- Americans have paid more at the pump all year due to inflation.
- Tensions overseas could cause gas prices to soar even higher.
Gas prices are soaring -- and the pain isn't over yet.
For many months, Americans have faced higher gas costs due to inflation. But recently, gas prices reached a 14-year high, and there's more than just inflation at play. The conflict in Ukraine has been a factor -- and it could cause gas prices to soar even more.
Americans should gear up to spend even more
On March 6, the average price for a gallon of gas hit $4.009 nationally, according to data from AAA. That's the highest price since July 2008. The group says higher prices are a result of increased demand and decreased supply. And overseas tensions are likely contributing to the latter.
More than 50% of the cost of gasoline is the price of crude oil, according to the U.S. Energy Information Administration. The U.S. is expected to announce a ban on Russian oil, and while the U.S. isn't overly reliant on Russia for crude oil, that could result in an even greater hike in gas prices.
How to cope with rising gas costs
For most of us, gas is an unavoidable expense. And these days, with more Americans returning to in-person work, it's even harder to minimize fill-ups. But there are steps you can take to manage an increase in gas prices.
First, drive as little as possible. If you can carpool with some colleagues to work, do it. And if you can consolidate errands to minimize your time on the road, go that route, even if it means making some changes to your schedule.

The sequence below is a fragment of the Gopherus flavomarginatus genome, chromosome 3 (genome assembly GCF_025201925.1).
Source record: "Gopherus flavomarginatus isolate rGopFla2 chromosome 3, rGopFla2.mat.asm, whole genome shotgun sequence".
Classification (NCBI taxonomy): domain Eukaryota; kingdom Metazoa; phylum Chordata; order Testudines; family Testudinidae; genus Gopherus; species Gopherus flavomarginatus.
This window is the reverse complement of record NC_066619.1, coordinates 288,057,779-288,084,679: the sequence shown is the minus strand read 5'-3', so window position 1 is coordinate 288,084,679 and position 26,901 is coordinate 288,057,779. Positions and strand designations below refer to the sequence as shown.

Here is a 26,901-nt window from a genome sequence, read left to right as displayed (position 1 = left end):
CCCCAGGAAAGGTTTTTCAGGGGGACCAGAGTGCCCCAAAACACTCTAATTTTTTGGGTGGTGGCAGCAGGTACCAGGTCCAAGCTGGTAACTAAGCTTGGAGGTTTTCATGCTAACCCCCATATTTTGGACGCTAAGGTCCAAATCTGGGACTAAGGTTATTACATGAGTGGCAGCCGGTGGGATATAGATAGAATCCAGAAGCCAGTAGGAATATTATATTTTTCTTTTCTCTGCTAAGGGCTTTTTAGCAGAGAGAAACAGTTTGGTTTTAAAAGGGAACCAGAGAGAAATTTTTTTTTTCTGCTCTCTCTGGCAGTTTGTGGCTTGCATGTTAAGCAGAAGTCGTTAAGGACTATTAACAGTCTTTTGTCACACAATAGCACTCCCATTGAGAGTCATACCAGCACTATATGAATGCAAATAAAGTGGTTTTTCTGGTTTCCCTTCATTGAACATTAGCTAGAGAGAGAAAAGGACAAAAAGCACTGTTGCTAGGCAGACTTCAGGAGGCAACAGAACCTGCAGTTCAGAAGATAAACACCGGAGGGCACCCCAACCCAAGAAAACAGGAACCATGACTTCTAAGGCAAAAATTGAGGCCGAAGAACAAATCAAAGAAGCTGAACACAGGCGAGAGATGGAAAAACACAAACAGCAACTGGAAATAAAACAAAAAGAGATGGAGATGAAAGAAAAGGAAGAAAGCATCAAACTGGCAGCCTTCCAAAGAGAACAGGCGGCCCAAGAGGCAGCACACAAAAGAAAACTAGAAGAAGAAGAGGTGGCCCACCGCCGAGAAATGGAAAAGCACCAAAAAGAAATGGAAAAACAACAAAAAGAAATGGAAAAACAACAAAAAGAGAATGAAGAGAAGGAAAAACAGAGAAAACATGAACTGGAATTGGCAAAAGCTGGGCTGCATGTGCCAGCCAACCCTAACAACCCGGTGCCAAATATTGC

At the same time, research gas prices before filling up your car. Sites like GasBuddy show you local prices so you can see which gas station offers the best deal. That said, you don't want to drive too far out of your way to pay $0.05 less a gallon, because what you save on your fill-up you might spend driving those extra miles.
Some gas stations offer a substantial discount for paying cash. If the savings are substantial -- say, $0.10 a gallon or more -- it could pay not to swipe your credit card. And if you are going to swipe a credit card at the pump, use one that offers generous cash back for fill-ups. Some cards offer 3% or 4% back on gas.
Many Americans are having a hard time making ends meet in the wake of rampant inflation. And throwing higher gas prices into the mix might only make that difficult situation even worse. Unfortunately, gas prices could climb higher before they drop back to moderate levels. It's important to brace for that possibility -- and take steps to reduce your spending at the pump as much as you can.
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